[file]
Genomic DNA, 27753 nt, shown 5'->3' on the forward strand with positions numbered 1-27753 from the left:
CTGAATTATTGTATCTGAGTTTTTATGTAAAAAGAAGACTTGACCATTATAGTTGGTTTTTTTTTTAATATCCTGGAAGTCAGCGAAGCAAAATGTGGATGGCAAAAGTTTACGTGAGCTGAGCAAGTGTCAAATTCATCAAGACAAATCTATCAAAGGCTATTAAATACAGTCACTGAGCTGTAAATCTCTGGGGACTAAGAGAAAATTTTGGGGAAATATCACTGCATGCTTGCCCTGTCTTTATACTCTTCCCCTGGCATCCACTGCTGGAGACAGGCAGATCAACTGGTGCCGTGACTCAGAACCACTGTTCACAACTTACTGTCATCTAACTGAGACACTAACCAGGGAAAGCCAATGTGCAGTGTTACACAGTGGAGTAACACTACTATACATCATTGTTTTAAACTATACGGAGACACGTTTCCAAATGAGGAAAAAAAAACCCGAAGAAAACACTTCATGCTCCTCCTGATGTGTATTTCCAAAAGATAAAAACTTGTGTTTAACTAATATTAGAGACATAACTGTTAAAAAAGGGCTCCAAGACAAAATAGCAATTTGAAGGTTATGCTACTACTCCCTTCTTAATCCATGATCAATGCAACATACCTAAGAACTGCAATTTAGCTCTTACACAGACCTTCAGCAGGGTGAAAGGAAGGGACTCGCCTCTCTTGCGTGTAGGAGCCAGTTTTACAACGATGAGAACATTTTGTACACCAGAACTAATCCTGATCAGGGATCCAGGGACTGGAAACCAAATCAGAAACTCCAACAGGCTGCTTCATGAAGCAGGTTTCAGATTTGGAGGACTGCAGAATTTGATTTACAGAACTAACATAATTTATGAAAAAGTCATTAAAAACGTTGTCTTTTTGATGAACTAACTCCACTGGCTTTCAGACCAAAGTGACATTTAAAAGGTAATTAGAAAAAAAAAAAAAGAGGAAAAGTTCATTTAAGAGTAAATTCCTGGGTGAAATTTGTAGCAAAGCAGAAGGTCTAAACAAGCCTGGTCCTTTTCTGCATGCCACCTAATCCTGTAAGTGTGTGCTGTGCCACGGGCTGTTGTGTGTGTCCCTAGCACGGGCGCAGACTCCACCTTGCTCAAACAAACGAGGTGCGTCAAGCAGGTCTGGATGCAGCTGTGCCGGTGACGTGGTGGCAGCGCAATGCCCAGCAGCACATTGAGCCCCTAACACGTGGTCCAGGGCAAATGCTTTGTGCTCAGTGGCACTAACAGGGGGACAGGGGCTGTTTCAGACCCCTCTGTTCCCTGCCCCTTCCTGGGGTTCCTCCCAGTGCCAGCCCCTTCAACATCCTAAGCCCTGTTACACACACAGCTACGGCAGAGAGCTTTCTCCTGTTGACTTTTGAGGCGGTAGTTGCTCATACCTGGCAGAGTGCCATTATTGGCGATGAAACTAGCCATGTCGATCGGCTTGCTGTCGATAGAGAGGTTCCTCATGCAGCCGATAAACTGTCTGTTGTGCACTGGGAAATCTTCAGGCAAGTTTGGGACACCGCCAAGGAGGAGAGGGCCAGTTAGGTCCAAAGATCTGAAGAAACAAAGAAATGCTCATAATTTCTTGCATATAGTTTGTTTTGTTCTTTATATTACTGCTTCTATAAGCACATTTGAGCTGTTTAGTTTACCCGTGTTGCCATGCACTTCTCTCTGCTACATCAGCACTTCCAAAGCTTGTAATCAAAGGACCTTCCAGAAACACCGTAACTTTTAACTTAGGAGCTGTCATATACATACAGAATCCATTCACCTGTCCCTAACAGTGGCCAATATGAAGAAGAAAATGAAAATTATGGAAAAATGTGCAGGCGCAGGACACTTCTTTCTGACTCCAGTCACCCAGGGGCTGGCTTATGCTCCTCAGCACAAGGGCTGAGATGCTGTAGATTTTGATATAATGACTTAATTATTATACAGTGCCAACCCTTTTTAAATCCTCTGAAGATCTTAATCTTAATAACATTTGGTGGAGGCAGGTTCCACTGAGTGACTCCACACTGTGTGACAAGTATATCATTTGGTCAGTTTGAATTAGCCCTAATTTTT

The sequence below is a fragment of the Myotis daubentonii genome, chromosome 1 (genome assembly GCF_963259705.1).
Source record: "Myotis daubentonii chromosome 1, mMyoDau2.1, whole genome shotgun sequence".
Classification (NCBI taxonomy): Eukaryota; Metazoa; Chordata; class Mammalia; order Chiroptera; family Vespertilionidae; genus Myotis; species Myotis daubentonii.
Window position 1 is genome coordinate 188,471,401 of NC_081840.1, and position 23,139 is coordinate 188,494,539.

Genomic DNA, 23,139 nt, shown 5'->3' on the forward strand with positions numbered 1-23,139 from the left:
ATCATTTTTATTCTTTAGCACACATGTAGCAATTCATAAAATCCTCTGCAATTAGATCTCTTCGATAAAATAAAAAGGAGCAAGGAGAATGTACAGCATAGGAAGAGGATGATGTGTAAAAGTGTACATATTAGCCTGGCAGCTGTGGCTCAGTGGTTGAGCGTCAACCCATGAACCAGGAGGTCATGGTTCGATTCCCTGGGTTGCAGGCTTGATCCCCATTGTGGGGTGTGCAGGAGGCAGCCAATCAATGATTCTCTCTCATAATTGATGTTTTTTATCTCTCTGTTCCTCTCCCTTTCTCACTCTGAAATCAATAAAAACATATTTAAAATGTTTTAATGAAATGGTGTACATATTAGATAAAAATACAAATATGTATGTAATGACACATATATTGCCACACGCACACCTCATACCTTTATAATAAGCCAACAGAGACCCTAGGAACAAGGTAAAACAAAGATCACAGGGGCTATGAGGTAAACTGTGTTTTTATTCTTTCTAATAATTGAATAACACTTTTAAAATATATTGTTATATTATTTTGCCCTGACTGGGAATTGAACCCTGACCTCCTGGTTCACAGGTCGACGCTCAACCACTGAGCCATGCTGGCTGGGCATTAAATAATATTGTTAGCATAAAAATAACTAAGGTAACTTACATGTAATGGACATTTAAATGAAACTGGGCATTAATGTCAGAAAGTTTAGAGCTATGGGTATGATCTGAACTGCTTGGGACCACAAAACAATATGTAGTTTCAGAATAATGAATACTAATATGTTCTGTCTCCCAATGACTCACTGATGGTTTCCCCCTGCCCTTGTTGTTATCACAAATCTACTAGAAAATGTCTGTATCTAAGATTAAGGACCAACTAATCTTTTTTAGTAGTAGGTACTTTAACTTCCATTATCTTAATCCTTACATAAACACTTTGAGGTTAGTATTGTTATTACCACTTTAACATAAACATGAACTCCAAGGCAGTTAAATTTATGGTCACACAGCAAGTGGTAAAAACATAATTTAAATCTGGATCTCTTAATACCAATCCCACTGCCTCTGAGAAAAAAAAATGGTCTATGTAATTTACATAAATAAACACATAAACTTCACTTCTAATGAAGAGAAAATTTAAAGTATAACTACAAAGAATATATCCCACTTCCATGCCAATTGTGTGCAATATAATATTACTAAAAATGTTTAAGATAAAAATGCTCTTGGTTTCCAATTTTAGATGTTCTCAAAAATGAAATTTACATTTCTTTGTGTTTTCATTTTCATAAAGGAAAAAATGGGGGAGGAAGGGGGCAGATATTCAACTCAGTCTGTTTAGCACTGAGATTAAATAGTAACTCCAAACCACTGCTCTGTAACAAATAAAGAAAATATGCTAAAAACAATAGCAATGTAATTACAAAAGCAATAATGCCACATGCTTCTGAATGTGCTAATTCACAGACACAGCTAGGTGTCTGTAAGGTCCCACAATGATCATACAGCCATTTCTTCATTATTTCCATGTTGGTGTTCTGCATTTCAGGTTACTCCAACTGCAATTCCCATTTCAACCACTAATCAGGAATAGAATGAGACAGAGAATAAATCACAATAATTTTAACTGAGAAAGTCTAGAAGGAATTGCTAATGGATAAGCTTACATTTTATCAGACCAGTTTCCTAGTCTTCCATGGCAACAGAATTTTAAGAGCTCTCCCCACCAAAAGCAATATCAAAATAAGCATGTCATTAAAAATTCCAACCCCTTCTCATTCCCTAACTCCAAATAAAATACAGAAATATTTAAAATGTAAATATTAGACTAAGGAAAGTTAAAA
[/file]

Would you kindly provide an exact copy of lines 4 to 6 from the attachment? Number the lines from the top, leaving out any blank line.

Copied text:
Source record: "Myotis daubentonii chromosome 1, mMyoDau2.1, whole genome shotgun sequence".
Classification (NCBI taxonomy): Eukaryota; Metazoa; Chordata; class Mammalia; order Chiroptera; family Vespertilionidae; genus Myotis; species Myotis daubentonii.
Window position 1 is genome coordinate 188,471,401 of NC_081840.1, and position 23,139 is coordinate 188,494,539.